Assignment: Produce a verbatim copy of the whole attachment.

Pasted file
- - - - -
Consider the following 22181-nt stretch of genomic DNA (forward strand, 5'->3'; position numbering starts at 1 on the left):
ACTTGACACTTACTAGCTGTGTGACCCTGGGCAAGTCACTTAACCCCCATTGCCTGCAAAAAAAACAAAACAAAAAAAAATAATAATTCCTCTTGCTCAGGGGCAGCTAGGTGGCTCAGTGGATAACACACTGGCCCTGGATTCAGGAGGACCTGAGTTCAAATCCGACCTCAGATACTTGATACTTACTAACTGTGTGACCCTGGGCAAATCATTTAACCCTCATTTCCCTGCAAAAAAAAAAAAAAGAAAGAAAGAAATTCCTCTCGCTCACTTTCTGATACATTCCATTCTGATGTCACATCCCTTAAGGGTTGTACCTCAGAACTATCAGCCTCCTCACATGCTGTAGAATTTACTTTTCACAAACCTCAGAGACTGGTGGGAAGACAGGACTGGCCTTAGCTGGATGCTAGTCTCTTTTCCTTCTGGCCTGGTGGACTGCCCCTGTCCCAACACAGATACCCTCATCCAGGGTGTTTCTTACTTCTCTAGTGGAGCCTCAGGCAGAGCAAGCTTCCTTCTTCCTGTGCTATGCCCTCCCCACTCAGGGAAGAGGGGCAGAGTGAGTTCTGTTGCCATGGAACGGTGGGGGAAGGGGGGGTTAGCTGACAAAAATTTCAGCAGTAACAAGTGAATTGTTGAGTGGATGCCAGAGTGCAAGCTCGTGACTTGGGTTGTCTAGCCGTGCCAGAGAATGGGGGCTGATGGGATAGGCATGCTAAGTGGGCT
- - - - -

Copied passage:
Consider the following 22181-nt stretch of genomic DNA (forward strand, 5'->3'; position numbering starts at 1 on the left):
ACTTGACACTTACTAGCTGTGTGACCCTGGGCAAGTCACTTAACCCCCATTGCCTGCAAAAAAAACAAAACAAAAAAAAATAATAATTCCTCTTGCTCAGGGGCAGCTAGGTGGCTCAGTGGATAACACACTGGCCCTGGATTCAGGAGGACCTGAGTTCAAATCCGACCTCAGATACTTGATACTTACTAACTGTGTGACCCTGGGCAAATCATTTAACCCTCATTTCCCTGCAAAAAAAAAAAAAAGAAAGAAAGAAATTCCTCTCGCTCACTTTCTGATACATTCCATTCTGATGTCACATCCCTTAAGGGTTGTACCTCAGAACTATCAGCCTCCTCACATGCTGTAGAATTTACTTTTCACAAACCTCAGAGACTGGTGGGAAGACAGGACTGGCCTTAGCTGGATGCTAGTCTCTTTTCCTTCTGGCCTGGTGGACTGCCCCTGTCCCAACACAGATACCCTCATCCAGGGTGTTTCTTACTTCTCTAGTGGAGCCTCAGGCAGAGCAAGCTTCCTTCTTCCTGTGCTATGCCCTCCCCACTCAGGGAAGAGGGGCAGAGTGAGTTCTGTTGCCATGGAACGGTGGGGGAAGGGGGGGTTAGCTGACAAAAATTTCAGCAGTAACAAGTGAATTGTTGAGTGGATGCCAGAGTGCAAGCTCGTGACTTGGGTTGTCTAGCCGTGCCAGAGAATGGGGGCTGATGGGATAGGCATGCTAAGTGGGCT